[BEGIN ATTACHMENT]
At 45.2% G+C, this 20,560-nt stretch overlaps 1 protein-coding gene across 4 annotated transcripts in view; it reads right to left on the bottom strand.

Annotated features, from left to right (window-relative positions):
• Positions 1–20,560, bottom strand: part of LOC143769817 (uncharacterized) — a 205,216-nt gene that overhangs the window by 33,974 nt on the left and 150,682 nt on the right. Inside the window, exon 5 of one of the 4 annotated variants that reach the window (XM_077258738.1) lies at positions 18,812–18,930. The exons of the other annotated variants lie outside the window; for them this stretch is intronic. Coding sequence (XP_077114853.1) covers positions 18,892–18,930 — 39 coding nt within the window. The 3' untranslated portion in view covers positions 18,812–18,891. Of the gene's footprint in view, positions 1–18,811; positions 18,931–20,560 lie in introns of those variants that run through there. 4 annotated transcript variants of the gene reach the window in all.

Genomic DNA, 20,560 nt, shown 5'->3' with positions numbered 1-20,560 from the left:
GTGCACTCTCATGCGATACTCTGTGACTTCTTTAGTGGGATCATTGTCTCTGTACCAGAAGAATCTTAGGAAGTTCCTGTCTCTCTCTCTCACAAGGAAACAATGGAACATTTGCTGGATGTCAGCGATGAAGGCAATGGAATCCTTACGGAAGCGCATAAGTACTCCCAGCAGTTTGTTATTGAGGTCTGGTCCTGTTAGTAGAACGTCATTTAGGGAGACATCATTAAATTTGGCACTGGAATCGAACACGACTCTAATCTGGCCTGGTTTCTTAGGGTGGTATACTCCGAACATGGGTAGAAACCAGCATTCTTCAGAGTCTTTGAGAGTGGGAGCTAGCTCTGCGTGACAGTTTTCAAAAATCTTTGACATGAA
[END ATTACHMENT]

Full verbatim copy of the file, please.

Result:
At 45.2% G+C, this 20,560-nt stretch overlaps 1 protein-coding gene across 4 annotated transcripts in view; it reads right to left on the bottom strand.

Annotated features, from left to right (window-relative positions):
• Positions 1–20,560, bottom strand: part of LOC143769817 (uncharacterized) — a 205,216-nt gene that overhangs the window by 33,974 nt on the left and 150,682 nt on the right. Inside the window, exon 5 of one of the 4 annotated variants that reach the window (XM_077258738.1) lies at positions 18,812–18,930. The exons of the other annotated variants lie outside the window; for them this stretch is intronic. Coding sequence (XP_077114853.1) covers positions 18,892–18,930 — 39 coding nt within the window. The 3' untranslated portion in view covers positions 18,812–18,891. Of the gene's footprint in view, positions 1–18,811; positions 18,931–20,560 lie in introns of those variants that run through there. 4 annotated transcript variants of the gene reach the window in all.

Genomic DNA, 20,560 nt, shown 5'->3' with positions numbered 1-20,560 from the left:
GTGCACTCTCATGCGATACTCTGTGACTTCTTTAGTGGGATCATTGTCTCTGTACCAGAAGAATCTTAGGAAGTTCCTGTCTCTCTCTCTCACAAGGAAACAATGGAACATTTGCTGGATGTCAGCGATGAAGGCAATGGAATCCTTACGGAAGCGCATAAGTACTCCCAGCAGTTTGTTATTGAGGTCTGGTCCTGTTAGTAGAACGTCATTTAGGGAGACATCATTAAATTTGGCACTGGAATCGAACACGACTCTAATCTGGCCTGGTTTCTTAGGGTGGTATACTCCGAACATGGGTAGAAACCAGCATTCTTCAGAGTCTTTGAGAGTGGGAGCTAGCTCTGCGTGACAGTTTTCAAAAATCTTTGACATGAA